"And he said to me, 'Eric, don't call my bluff.' He said, 'I'm going to the American people with this.'"
Democratic officials said that in fact, Cantor had twice earlier in the meeting raised the possibility of a short-term bill, and that he interrupted the president mid-sentence to do so a third time.
At the Capitol, rank-and-file lawmakers advanced their own fallback measures in case the bipartisan compromise talks fail.
One version, authored by Sen. Bill Nelson, D-Fla., was designed to make sure Social Security benefits are paid on time. Another, unveiled by a trio of House conservatives, would give priority to paychecks for members of the armed forces.
Without an increase in government borrowing authority by Aug. 2, Treasury Secretary Tim Geithner has warned, there could be a default posing a catastrophic risk to the economy, still recovering from the worst recession in decades.
At least in part, McConnell's comments were a rebuttal to conservatives who criticized his proposal on Tuesday to let Obama raise the debt limit without a vote of Congress.
Presidential hopeful Newt Gingrich called that idea an "an irresponsible surrender to big government, big deficits and continued overspending," and Ingraham said she had received emails from conservative listeners likening McConnell to Pontius Pilate.
The Republican lawmaker brushed aside the biblical reference. But without mentioning Gingrich by name, he referred to two government shutdowns of 1995 that the one-time House speaker engineered in hopes of winning deep spending cuts from a Democratic president.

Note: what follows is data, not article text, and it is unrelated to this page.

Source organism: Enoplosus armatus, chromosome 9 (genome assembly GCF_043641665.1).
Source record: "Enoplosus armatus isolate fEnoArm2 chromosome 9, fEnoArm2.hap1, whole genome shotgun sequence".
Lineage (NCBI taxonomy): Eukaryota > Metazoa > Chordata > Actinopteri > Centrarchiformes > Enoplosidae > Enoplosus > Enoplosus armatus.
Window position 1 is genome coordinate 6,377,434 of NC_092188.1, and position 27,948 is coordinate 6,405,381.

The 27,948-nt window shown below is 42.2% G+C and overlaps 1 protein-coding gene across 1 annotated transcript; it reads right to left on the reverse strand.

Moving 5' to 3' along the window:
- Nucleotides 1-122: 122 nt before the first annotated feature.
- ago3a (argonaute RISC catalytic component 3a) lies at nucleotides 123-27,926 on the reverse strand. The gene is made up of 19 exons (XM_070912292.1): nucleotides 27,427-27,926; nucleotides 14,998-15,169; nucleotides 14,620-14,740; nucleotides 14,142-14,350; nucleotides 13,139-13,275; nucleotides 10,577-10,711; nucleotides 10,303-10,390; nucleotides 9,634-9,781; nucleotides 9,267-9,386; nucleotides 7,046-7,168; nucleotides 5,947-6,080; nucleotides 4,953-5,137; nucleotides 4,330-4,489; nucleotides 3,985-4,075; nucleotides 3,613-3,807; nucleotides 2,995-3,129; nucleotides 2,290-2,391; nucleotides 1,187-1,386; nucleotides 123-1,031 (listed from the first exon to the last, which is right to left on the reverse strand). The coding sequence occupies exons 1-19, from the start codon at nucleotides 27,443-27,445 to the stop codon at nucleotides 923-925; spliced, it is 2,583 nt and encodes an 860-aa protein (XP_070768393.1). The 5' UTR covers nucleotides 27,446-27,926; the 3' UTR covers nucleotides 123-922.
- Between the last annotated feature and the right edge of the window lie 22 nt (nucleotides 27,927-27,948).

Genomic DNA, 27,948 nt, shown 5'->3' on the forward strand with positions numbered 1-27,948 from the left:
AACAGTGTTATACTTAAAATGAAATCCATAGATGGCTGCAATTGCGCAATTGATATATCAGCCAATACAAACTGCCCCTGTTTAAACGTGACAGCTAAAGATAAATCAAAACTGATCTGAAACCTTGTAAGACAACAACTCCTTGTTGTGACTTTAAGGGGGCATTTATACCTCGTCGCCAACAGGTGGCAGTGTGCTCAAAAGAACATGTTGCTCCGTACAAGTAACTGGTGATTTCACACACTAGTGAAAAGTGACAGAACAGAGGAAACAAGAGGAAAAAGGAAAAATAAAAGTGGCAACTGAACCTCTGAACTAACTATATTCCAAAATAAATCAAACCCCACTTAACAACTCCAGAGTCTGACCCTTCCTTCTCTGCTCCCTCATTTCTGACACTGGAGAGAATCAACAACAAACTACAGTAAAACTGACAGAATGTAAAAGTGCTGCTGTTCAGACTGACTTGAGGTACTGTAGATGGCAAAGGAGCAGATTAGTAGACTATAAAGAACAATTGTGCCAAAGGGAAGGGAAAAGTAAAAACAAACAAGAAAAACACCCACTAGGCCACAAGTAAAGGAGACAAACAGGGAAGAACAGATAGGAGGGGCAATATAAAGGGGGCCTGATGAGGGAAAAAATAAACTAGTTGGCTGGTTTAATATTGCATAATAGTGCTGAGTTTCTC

The tactic backfired politically on Gingrich and the Republicans, and benefited President Bill Clinton.
Some Democrats couldn't resist the temptation to jab at Republicans.
"You have the Republicans who walked out of the Biden talks. You have the speaker of the House who's close to entering into a framework agreement with the president of the United State walk out because other Republicans in the House undercut him," said Rep. Chris Van Hollen, D-Md., a participant in the talks led by Vice President Joe Biden.
"And now you have Republicans trashing a proposal put forward by the Republican leader in the Senate."
Nelson's proposal was designed to ensure that Social Security recipients receive their checks in the event of a default, mandating that the program's obligations no longer count against the overall debt limit.
He acted one day after Obama cautioned that he could not guarantee the checks would go out if there was a default.
On the other side of the Capitol, Republican Reps. Steve King of Iowa, Louie Gohmert of Texas and Michele Bachmann of Minnesota, a presidential candidate, said if the debt ceiling is reached, the Treasury should fund pay any allowances for members of the armed forces first and obligations on the public debt second, ahead of all other expenses.
Congressional Republicans have had a relatively muted response to McConnell's debt limit proposal. Privately, though, conservative lawmakers have been critical, accusing him of giving up the leverage the GOP has to force Obama into making deep spending cuts as the price for an increase in the debt limit.
Associated Press writers Jim Kuhnhenn, Laurie Kellman, Ben Feller and Christopher Rugaber contributed to this report.